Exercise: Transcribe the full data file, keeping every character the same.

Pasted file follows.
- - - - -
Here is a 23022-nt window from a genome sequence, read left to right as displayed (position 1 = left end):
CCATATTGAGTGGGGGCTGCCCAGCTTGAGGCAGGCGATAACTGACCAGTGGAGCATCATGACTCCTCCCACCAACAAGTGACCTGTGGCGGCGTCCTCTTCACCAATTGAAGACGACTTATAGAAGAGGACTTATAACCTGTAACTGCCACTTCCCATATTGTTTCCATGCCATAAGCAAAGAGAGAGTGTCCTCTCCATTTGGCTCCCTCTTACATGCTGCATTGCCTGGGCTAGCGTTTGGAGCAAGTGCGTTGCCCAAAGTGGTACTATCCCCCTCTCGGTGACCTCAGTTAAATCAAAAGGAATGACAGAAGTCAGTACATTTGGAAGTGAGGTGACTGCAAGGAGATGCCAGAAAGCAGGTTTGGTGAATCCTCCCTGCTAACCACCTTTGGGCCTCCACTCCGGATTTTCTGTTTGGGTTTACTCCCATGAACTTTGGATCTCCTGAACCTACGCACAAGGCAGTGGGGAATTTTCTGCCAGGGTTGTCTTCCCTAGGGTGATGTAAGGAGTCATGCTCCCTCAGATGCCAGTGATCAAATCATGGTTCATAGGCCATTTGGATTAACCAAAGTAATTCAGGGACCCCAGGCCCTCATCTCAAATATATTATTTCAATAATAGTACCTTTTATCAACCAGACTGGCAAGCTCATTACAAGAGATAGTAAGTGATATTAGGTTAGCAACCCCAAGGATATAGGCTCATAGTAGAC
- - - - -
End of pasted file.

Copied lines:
Here is a 23022-nt window from a genome sequence, read left to right as displayed (position 1 = left end):
CCATATTGAGTGGGGGCTGCCCAGCTTGAGGCAGGCGATAACTGACCAGTGGAGCATCATGACTCCTCCCACCAACAAGTGACCTGTGGCGGCGTCCTCTTCACCAATTGAAGACGACTTATAGAAGAGGACTTATAACCTGTAACTGCCACTTCCCATATTGTTTCCATGCCATAAGCAAAGAGAGAGTGTCCTCTCCATTTGGCTCCCTCTTACATGCTGCATTGCCTGGGCTAGCGTTTGGAGCAAGTGCGTTGCCCAAAGTGGTACTATCCCCCTCTCGGTGACCTCAGTTAAATCAAAAGGAATGACAGAAGTCAGTACATTTGGAAGTGAGGTGACTGCAAGGAGATGCCAGAAAGCAGGTTTGGTGAATCCTCCCTGCTAACCACCTTTGGGCCTCCACTCCGGATTTTCTGTTTGGGTTTACTCCCATGAACTTTGGATCTCCTGAACCTACGCACAAGGCAGTGGGGAATTTTCTGCCAGGGTTGTCTTCCCTAGGGTGATGTAAGGAGTCATGCTCCCTCAGATGCCAGTGATCAAATCATGGTTCATAGGCCATTTGGATTAACCAAAGTAATTCAGGGACCCCAGGCCCTCATCTCAAATATATTATTTCAATAATAGTACCTTTTATCAACCAGACTGGCAAGCTCATTACAAGAGATAGTAAGTGATATTAGGTTAGCAACCCCAAGGATATAGGCTCATAGTAGAC